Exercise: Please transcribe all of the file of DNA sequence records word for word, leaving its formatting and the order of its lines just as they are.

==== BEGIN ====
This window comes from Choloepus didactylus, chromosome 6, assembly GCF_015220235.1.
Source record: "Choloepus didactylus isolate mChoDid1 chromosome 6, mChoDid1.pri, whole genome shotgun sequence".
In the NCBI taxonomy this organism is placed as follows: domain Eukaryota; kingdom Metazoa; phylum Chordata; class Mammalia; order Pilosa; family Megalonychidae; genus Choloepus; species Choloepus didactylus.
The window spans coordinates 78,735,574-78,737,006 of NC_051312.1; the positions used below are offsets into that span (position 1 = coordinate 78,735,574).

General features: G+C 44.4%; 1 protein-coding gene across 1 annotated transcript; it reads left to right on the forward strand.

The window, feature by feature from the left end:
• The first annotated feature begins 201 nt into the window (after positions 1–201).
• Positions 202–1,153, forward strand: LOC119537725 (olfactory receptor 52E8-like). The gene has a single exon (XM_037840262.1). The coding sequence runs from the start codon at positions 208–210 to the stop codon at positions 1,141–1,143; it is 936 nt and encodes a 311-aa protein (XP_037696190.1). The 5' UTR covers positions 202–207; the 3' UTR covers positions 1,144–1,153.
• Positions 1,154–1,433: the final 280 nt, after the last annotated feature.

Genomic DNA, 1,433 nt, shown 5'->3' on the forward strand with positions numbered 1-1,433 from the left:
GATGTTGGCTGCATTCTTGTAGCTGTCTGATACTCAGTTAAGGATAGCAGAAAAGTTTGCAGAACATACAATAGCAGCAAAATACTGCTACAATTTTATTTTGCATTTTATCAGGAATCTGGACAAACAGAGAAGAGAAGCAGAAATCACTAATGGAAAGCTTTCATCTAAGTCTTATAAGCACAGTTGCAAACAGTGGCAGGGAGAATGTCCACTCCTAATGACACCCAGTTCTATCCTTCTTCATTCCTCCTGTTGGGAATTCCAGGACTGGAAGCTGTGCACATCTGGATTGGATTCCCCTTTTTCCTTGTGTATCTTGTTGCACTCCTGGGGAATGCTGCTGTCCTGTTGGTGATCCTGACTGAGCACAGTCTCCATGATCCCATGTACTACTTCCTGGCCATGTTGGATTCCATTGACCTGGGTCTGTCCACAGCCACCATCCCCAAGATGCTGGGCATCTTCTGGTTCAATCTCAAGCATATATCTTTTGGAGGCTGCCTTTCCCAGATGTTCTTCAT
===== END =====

This window comes from Choloepus didactylus, chromosome 6, assembly GCF_015220235.1.
Source record: "Choloepus didactylus isolate mChoDid1 chromosome 6, mChoDid1.pri, whole genome shotgun sequence".
In the NCBI taxonomy this organism is placed as follows: domain Eukaryota; kingdom Metazoa; phylum Chordata; class Mammalia; order Pilosa; family Megalonychidae; genus Choloepus; species Choloepus didactylus.
The window spans coordinates 78,735,574-78,737,006 of NC_051312.1; the positions used below are offsets into that span (position 1 = coordinate 78,735,574).

General features: G+C 44.4%; 1 protein-coding gene across 1 annotated transcript; it reads left to right on the forward strand.

The window, feature by feature from the left end:
• The first annotated feature begins 201 nt into the window (after positions 1–201).
• Positions 202–1,153, forward strand: LOC119537725 (olfactory receptor 52E8-like). The gene has a single exon (XM_037840262.1). The coding sequence runs from the start codon at positions 208–210 to the stop codon at positions 1,141–1,143; it is 936 nt and encodes a 311-aa protein (XP_037696190.1). The 5' UTR covers positions 202–207; the 3' UTR covers positions 1,144–1,153.
• Positions 1,154–1,433: the final 280 nt, after the last annotated feature.

Genomic DNA, 1,433 nt, shown 5'->3' on the forward strand with positions numbered 1-1,433 from the left:
GATGTTGGCTGCATTCTTGTAGCTGTCTGATACTCAGTTAAGGATAGCAGAAAAGTTTGCAGAACATACAATAGCAGCAAAATACTGCTACAATTTTATTTTGCATTTTATCAGGAATCTGGACAAACAGAGAAGAGAAGCAGAAATCACTAATGGAAAGCTTTCATCTAAGTCTTATAAGCACAGTTGCAAACAGTGGCAGGGAGAATGTCCACTCCTAATGACACCCAGTTCTATCCTTCTTCATTCCTCCTGTTGGGAATTCCAGGACTGGAAGCTGTGCACATCTGGATTGGATTCCCCTTTTTCCTTGTGTATCTTGTTGCACTCCTGGGGAATGCTGCTGTCCTGTTGGTGATCCTGACTGAGCACAGTCTCCATGATCCCATGTACTACTTCCTGGCCATGTTGGATTCCATTGACCTGGGTCTGTCCACAGCCACCATCCCCAAGATGCTGGGCATCTTCTGGTTCAATCTCAAGCATATATCTTTTGGAGGCTGCCTTTCCCAGATGTTCTTCAT